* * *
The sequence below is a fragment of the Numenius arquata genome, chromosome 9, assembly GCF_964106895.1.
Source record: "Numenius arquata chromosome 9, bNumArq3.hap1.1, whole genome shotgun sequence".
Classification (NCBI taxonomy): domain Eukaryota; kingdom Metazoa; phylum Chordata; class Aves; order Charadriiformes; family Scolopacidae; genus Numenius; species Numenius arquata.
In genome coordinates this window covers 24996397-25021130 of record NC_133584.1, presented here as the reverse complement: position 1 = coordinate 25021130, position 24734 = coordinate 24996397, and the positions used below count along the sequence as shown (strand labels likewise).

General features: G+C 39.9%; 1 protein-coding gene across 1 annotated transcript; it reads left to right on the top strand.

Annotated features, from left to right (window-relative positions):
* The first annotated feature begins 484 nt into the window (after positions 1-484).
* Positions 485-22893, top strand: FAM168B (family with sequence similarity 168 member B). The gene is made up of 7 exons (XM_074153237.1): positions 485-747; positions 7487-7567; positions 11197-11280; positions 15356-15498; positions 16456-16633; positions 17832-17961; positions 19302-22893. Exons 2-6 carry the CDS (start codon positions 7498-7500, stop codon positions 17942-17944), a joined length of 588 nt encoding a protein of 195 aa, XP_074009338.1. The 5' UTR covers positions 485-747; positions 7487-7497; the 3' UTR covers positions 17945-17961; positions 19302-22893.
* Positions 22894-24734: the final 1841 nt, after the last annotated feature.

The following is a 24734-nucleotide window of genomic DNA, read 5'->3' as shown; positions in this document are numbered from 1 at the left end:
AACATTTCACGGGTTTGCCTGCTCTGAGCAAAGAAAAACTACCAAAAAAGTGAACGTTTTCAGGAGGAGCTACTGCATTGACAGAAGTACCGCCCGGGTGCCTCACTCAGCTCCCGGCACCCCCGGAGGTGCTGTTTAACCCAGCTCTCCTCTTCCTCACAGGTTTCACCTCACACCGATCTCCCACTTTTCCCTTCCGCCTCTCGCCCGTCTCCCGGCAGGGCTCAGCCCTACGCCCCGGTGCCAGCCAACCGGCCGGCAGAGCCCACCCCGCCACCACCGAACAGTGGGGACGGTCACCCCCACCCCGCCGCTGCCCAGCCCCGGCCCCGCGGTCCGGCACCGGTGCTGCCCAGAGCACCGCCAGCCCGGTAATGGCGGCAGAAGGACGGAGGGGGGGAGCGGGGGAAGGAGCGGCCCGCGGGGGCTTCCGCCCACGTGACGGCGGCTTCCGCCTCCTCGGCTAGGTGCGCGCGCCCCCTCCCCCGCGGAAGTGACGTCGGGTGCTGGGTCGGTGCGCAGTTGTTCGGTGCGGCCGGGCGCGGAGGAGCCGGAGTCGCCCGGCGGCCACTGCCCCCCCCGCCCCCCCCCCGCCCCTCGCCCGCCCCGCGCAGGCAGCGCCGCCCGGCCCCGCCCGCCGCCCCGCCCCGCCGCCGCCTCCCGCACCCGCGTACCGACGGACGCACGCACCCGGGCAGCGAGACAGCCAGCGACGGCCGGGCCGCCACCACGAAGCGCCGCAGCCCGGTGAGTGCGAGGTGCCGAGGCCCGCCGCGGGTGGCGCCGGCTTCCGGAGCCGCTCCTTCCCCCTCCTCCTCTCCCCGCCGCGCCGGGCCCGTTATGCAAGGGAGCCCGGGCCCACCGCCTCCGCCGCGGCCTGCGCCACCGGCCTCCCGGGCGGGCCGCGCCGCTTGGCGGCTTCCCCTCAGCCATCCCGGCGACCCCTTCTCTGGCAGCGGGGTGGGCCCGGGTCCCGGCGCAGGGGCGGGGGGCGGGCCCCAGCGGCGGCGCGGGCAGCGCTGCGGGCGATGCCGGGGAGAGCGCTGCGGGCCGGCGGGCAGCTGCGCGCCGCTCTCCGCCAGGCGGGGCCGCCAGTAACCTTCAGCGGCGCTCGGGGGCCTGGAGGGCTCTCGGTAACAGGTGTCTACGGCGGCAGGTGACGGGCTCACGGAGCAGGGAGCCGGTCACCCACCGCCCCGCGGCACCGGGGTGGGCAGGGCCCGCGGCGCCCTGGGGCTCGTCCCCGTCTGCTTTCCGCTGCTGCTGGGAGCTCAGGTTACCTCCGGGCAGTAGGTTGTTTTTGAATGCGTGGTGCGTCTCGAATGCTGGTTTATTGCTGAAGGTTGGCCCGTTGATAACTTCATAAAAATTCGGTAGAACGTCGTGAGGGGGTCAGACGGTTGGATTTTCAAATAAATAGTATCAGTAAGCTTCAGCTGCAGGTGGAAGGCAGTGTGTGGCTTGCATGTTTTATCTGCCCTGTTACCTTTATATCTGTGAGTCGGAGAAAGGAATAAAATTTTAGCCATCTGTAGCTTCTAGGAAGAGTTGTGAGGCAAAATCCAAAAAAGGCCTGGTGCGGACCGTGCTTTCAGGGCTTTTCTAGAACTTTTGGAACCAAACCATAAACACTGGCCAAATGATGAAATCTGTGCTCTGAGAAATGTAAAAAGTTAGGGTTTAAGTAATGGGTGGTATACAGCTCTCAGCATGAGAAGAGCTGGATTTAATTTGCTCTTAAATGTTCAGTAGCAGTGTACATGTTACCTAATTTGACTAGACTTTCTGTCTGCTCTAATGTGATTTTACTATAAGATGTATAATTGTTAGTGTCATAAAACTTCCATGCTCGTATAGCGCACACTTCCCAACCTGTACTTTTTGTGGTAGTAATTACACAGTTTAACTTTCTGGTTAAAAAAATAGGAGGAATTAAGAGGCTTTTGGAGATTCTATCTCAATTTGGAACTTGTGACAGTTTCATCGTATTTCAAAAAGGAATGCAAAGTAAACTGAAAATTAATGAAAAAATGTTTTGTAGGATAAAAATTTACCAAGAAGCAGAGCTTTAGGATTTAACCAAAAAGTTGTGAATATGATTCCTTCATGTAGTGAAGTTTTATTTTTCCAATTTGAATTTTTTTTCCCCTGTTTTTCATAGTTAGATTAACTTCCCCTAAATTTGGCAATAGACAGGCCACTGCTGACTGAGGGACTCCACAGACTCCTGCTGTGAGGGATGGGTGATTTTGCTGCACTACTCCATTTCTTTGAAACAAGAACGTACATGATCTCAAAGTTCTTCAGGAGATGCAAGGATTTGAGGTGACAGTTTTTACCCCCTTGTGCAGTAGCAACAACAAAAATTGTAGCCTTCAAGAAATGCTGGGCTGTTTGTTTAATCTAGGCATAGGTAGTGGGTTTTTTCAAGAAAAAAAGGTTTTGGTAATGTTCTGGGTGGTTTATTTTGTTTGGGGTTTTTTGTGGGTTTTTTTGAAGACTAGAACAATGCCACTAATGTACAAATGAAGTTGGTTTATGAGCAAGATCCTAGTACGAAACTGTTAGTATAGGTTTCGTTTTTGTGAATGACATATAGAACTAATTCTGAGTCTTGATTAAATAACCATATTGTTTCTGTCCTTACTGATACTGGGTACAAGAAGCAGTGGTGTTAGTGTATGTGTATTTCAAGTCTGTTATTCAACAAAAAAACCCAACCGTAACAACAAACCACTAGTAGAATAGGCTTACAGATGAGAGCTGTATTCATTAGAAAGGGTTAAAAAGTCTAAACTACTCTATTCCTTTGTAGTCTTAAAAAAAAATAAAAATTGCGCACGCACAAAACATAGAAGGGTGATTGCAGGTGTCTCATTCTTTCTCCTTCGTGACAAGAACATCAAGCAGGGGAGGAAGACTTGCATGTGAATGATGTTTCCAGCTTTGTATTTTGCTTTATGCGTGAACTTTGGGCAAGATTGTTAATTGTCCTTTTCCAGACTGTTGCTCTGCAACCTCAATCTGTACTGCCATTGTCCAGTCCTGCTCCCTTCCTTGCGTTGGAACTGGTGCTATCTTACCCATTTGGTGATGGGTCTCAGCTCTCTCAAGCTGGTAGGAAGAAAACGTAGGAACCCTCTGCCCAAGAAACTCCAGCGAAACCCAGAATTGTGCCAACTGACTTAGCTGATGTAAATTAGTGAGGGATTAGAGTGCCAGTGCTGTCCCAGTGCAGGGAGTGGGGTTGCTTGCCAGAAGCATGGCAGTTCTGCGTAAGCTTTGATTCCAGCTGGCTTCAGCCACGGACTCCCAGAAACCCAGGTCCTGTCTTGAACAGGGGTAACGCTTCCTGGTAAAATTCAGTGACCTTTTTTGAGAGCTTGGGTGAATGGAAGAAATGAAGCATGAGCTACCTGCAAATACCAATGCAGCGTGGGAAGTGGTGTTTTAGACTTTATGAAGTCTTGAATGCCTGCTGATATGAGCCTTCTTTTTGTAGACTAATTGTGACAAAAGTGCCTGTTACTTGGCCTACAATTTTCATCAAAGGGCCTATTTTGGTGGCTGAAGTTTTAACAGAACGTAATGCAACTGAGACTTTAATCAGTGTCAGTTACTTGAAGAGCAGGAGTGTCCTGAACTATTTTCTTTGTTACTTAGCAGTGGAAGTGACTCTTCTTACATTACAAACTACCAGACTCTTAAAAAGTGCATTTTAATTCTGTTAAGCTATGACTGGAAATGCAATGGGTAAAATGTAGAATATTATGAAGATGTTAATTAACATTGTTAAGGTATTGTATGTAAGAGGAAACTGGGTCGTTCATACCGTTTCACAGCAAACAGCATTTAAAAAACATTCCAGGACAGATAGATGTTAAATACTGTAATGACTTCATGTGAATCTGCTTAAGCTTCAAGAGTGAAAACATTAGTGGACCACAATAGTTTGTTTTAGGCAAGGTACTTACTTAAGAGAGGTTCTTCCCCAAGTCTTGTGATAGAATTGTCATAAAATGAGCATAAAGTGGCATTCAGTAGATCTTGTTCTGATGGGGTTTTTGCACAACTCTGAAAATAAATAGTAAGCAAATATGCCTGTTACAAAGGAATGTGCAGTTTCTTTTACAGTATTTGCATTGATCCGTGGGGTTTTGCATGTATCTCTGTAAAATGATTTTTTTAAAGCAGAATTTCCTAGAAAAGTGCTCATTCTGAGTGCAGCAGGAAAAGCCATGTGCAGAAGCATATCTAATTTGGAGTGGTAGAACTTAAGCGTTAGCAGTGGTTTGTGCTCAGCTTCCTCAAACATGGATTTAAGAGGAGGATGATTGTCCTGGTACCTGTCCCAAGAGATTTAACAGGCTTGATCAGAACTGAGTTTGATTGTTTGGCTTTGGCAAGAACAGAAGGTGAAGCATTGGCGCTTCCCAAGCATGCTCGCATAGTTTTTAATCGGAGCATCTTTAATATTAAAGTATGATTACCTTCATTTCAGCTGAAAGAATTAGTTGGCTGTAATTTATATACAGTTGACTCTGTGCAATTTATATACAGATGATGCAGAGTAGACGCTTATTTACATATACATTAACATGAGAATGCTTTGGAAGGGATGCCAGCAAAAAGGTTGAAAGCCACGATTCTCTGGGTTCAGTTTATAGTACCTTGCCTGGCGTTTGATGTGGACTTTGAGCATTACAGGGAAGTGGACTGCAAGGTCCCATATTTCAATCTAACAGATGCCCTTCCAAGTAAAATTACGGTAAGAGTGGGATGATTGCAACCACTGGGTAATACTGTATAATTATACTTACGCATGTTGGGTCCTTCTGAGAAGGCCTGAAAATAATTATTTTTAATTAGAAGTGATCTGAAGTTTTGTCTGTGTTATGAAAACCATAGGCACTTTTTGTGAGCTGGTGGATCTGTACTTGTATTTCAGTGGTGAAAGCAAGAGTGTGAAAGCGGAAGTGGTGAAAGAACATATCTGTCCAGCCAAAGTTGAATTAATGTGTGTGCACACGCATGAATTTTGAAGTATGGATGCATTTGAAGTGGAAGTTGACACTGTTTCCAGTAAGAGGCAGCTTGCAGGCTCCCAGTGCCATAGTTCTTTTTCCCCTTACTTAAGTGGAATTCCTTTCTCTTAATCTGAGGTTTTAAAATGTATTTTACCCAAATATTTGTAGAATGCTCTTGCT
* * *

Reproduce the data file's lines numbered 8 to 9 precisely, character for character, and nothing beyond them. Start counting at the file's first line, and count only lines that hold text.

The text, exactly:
* Positions 485-22893, top strand: FAM168B (family with sequence similarity 168 member B). The gene is made up of 7 exons (XM_074153237.1): positions 485-747; positions 7487-7567; positions 11197-11280; positions 15356-15498; positions 16456-16633; positions 17832-17961; positions 19302-22893. Exons 2-6 carry the CDS (start codon positions 7498-7500, stop codon positions 17942-17944), a joined length of 588 nt encoding a protein of 195 aa, XP_074009338.1. The 5' UTR covers positions 485-747; positions 7487-7497; the 3' UTR covers positions 17945-17961; positions 19302-22893.
* Positions 22894-24734: the final 1841 nt, after the last annotated feature.